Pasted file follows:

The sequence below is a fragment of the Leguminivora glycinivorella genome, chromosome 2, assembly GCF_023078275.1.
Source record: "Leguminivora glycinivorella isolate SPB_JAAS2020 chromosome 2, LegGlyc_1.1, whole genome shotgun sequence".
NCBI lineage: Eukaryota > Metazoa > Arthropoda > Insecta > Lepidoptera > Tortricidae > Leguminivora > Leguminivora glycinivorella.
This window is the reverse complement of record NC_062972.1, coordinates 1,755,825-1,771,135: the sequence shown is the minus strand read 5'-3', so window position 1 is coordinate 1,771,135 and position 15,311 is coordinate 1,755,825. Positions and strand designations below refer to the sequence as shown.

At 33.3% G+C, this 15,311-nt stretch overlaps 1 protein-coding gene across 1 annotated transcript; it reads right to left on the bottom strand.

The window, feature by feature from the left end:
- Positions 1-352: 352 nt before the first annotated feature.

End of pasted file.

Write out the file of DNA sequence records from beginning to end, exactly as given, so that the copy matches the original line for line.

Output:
The sequence below is a fragment of the Leguminivora glycinivorella genome, chromosome 2, assembly GCF_023078275.1.
Source record: "Leguminivora glycinivorella isolate SPB_JAAS2020 chromosome 2, LegGlyc_1.1, whole genome shotgun sequence".
NCBI lineage: Eukaryota > Metazoa > Arthropoda > Insecta > Lepidoptera > Tortricidae > Leguminivora > Leguminivora glycinivorella.
This window is the reverse complement of record NC_062972.1, coordinates 1,755,825-1,771,135: the sequence shown is the minus strand read 5'-3', so window position 1 is coordinate 1,771,135 and position 15,311 is coordinate 1,755,825. Positions and strand designations below refer to the sequence as shown.

At 33.3% G+C, this 15,311-nt stretch overlaps 1 protein-coding gene across 1 annotated transcript; it reads right to left on the bottom strand.

The window, feature by feature from the left end:
- Positions 1-352: 352 nt before the first annotated feature.